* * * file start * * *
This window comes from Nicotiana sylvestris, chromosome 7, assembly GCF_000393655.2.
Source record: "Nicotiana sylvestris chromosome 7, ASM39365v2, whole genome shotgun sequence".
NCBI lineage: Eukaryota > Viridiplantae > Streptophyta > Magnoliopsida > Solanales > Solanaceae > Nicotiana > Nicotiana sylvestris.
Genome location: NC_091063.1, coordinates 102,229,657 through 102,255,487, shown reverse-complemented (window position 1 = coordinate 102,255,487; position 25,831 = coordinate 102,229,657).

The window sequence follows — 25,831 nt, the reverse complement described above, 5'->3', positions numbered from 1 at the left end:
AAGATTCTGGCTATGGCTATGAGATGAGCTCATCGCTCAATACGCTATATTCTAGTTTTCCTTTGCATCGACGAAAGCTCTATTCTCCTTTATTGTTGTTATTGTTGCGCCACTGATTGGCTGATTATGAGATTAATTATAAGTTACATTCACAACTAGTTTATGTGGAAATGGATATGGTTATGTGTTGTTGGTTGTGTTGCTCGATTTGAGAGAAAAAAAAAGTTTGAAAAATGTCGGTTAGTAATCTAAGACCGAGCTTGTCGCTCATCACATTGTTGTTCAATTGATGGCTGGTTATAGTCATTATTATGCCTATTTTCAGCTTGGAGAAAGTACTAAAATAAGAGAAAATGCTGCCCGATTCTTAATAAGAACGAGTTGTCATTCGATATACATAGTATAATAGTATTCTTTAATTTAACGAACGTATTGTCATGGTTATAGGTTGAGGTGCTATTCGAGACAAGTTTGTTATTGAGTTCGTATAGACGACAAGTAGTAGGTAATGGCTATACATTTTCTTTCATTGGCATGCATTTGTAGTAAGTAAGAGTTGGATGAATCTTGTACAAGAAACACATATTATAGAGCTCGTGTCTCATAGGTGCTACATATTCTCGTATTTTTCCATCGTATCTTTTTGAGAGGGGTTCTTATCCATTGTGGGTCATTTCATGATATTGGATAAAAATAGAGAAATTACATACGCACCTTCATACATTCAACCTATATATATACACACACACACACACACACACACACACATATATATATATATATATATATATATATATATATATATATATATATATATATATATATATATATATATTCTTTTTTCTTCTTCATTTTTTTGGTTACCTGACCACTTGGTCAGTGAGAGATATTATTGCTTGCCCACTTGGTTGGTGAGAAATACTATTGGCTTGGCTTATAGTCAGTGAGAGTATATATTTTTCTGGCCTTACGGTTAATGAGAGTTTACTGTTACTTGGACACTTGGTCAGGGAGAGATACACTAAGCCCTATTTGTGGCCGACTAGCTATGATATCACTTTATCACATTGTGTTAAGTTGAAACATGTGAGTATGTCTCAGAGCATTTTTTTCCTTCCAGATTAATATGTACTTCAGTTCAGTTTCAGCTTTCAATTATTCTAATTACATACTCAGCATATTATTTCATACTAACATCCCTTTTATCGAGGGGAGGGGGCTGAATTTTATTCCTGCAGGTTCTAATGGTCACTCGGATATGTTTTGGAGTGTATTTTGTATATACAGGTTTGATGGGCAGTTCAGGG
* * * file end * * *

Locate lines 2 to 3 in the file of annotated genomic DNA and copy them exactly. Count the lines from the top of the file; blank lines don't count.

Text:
Source record: "Nicotiana sylvestris chromosome 7, ASM39365v2, whole genome shotgun sequence".
NCBI lineage: Eukaryota > Viridiplantae > Streptophyta > Magnoliopsida > Solanales > Solanaceae > Nicotiana > Nicotiana sylvestris.